Selfless Desires in God's Children and Trans-Formation in Divine Love

It is taught that there can be attributed to the human person two natures, a first nature and a second nature. The first nature constitutes the essential humanness of a person, and being made in the image of God; and thus refers to the body and soul, with all their corresponding faculties. The second nature constitutes the acquired habits of a person and being made in the likeness of God. So when it is said that grace builds upon nature, it is meant that the first nature of the human person remains the same, whilst the second nature grows and develops by God's grace. Of course these two natures must be viewed as interconnected within the human person as an individual being. Thus we can view first nature as the foundation stone; second nature the structure which is built upon it, and the building in its entirety, the whole human person. For the structure (second nature) to be renewed is for the whole building (human person) to be renewed, including the foundation stone (first nature) which remains essentially the same naked stone but is renewed accidentally in the clothing of the structure upon it.

Before the Fall man's second nature was Divine in the sense that his very being was totally infused with the Divine Will and Love of God. However after the Fall, though man's first nature remained the same (image of God), he lost his Divine second nature (his likeness to God) along with the countless Celestial Desires and Virtues that came with it. Even after the Fall however man still possessed a natural inclination to the good; since this natural inclination or primary desire for the good is of man's first nature. So although man since the Fall is still inclined towards the good in his first nature, his second nature has been corrupted by sin, and thus though his primary desire is towards the good, his secondary desires towards evil dominate the thrust of his search for good. It is thus that man seeks the good, the happiness, the truth, the pleasure and fulfilment in finite and created things; as opposed to in God. Reflect on ones past and look around at those in the society in which we live. All thirst for God who is Good, Happiness, Truth etc. yet they seek Him in places where He is not; and thus they turn finite things (i.e. wealth) and finite experiences (i.e. pleasure, travelling etc) into a god. Examples of this include people who are highly promiscuous: they seek happiness and love, for they seek God by virtue of their first nature; yet due to their second nature which is filled with sinful desires, they lead themselves astray in idolatry by submitting their primary desire for God to their secondary desires for sin. Of course most sinners do not know that they seek God; since only those sinners who have come to self-knowledge come to understand that all their desires were vain attempts to fill the infinite void of hunger for God within, with anything and anyone but God.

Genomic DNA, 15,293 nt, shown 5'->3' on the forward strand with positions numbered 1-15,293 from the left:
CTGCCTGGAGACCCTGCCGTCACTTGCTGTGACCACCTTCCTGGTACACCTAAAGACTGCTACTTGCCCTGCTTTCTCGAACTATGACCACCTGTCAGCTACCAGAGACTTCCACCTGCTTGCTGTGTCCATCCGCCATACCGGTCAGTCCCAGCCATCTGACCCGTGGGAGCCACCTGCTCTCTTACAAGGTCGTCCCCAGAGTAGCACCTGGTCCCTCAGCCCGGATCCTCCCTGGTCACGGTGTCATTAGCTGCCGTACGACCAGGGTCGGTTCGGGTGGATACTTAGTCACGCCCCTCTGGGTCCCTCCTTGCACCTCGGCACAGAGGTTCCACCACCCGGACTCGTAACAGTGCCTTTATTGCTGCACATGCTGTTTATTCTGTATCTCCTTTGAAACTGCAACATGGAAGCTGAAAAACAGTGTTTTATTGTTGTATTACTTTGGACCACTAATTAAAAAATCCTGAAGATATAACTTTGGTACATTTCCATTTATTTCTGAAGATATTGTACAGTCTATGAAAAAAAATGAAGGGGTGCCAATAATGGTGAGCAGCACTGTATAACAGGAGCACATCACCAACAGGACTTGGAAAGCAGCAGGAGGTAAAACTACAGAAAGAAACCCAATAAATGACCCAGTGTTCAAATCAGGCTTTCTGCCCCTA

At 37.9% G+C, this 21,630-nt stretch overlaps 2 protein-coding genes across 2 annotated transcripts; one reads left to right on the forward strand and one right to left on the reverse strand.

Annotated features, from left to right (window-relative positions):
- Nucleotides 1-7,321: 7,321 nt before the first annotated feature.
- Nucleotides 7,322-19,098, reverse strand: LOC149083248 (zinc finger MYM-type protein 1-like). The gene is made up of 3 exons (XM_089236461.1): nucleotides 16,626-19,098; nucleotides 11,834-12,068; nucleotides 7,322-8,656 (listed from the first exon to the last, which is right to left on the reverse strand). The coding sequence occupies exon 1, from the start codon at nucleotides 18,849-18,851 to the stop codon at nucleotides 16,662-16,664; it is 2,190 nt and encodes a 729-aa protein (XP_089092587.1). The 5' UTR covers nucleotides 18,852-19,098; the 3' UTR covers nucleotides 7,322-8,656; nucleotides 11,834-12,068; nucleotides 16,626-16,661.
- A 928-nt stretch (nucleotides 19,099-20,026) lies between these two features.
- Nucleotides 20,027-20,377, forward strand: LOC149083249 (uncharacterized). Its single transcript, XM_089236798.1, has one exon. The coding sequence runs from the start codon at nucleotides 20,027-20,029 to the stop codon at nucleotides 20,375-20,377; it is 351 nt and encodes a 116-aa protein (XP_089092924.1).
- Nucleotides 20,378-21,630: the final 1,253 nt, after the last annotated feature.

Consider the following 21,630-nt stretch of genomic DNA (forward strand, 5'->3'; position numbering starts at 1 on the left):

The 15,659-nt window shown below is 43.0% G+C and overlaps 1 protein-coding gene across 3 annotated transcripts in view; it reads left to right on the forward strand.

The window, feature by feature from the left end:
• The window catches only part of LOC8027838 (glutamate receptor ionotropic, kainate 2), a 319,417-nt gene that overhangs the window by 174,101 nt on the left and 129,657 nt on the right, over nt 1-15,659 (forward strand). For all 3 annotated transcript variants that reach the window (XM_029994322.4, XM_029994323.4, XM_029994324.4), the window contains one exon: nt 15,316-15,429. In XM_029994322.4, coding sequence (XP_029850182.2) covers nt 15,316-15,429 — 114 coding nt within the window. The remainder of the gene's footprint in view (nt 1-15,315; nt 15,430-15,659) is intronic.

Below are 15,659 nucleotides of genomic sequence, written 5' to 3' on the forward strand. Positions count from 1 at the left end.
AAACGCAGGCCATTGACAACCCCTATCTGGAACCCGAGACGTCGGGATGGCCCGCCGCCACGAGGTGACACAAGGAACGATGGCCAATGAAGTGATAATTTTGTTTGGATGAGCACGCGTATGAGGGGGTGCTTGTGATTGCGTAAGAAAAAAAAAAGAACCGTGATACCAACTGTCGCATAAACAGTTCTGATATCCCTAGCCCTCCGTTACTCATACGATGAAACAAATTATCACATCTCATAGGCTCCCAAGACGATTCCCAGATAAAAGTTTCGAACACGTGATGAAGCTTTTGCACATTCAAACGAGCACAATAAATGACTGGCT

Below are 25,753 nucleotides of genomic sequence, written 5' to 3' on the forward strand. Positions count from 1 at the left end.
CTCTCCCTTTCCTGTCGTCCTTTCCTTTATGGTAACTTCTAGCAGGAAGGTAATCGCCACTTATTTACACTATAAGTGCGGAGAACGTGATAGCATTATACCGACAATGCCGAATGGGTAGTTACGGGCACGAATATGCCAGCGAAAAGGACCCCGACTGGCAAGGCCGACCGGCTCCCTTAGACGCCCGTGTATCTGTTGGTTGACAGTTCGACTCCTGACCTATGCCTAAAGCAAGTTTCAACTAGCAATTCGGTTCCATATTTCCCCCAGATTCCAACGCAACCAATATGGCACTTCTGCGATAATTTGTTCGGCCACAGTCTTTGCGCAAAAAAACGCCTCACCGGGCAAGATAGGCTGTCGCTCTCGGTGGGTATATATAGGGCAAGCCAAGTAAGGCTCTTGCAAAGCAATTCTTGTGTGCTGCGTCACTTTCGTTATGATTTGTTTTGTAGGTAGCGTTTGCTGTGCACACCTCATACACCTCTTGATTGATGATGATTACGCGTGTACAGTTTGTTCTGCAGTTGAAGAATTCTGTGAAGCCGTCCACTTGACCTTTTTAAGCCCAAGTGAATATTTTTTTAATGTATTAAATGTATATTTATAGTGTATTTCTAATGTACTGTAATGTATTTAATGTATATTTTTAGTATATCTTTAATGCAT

We could say that in ones first nature one has the infinite hunger for God and the Food of His Will which is Love and Mercy itself. Before the Fall man through his Divinely infused and grace filled second nature, possessed this Food within himself; since God lived within him. Yet after the Fall man's second nature was emptied of all grace, and was thus emptied of the Food of Divine Will. So whilst man still held an infinite desire for God and the Food of His Will; he lost the possession of such Food along with the knowledge, wisdom and understanding required in order to have access to it and to know it, to posses it and to taste and enjoy it. 'Twas thus that man roamed the earth in search of a food that could satisfy; but his own hands could not supply that for which he craved. The food of idols left man empty. Yet still he creates and crafts new idols each and every day in the vain hope of tasting a food which can satisfy; a food which no hand except God in Jesus Christ can supply.

God through Baptism restores us to His likeness in Christ Jesus; and it is thus that God cleanses the grime off of our second nature and therefore restores the entire person in the state of sanctifying grace. Furthermore through baptism God infuses into the soul the theological virtues of faith, hope and love. Through faith we gain access to and come to know how to find God and the Food of His Will; through hope we come to posses God and the Food of His Will; and through love we come to taste and enjoy God and the Food of His Will. At first the soul is as a newborn child in God's grace, inclined to imperfect love; since it seeks God for the sake of self; it possess God for the sake of self; and tastes and enjoys God for the sake of self. It is thus that in the beginning of the spiritual life one is like a needy child of God, yet the reason this neediness is an imperfect love is because it is a neediness for the sake of the self. Such a soul is thus more in love with the gifts of God (i.e. consolations in prayer) as opposed to God Himself.